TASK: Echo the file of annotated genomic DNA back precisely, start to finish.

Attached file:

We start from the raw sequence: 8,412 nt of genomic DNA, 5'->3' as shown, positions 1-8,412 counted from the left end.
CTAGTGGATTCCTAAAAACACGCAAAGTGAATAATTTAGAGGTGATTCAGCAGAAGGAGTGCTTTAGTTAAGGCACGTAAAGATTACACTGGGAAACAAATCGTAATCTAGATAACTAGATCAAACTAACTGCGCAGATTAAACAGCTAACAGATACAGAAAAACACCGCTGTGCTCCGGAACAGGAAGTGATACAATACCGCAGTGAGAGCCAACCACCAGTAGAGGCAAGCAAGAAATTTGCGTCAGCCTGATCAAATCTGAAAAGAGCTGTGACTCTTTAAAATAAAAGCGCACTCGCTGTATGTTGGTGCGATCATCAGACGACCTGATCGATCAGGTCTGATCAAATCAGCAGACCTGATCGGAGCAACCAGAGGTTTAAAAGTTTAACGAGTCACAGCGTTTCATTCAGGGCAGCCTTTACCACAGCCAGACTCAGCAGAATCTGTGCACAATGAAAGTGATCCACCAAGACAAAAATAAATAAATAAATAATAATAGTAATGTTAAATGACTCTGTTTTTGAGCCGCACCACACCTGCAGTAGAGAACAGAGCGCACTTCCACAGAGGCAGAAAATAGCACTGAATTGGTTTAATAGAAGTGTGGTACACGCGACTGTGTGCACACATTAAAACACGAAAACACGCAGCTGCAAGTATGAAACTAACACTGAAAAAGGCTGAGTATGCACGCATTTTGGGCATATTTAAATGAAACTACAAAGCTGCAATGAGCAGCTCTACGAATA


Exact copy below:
We start from the raw sequence: 8,412 nt of genomic DNA, 5'->3' as shown, positions 1-8,412 counted from the left end.
CTAGTGGATTCCTAAAAACACGCAAAGTGAATAATTTAGAGGTGATTCAGCAGAAGGAGTGCTTTAGTTAAGGCACGTAAAGATTACACTGGGAAACAAATCGTAATCTAGATAACTAGATCAAACTAACTGCGCAGATTAAACAGCTAACAGATACAGAAAAACACCGCTGTGCTCCGGAACAGGAAGTGATACAATACCGCAGTGAGAGCCAACCACCAGTAGAGGCAAGCAAGAAATTTGCGTCAGCCTGATCAAATCTGAAAAGAGCTGTGACTCTTTAAAATAAAAGCGCACTCGCTGTATGTTGGTGCGATCATCAGACGACCTGATCGATCAGGTCTGATCAAATCAGCAGACCTGATCGGAGCAACCAGAGGTTTAAAAGTTTAACGAGTCACAGCGTTTCATTCAGGGCAGCCTTTACCACAGCCAGACTCAGCAGAATCTGTGCACAATGAAAGTGATCCACCAAGACAAAAATAAATAAATAAATAATAATAGTAATGTTAAATGACTCTGTTTTTGAGCCGCACCACACCTGCAGTAGAGAACAGAGCGCACTTCCACAGAGGCAGAAAATAGCACTGAATTGGTTTAATAGAAGTGTGGTACACGCGACTGTGTGCACACATTAAAACACGAAAACACGCAGCTGCAAGTATGAAACTAACACTGAAAAAGGCTGAGTATGCACGCATTTTGGGCATATTTAAATGAAACTACAAAGCTGCAATGAGCAGCTCTACGAATA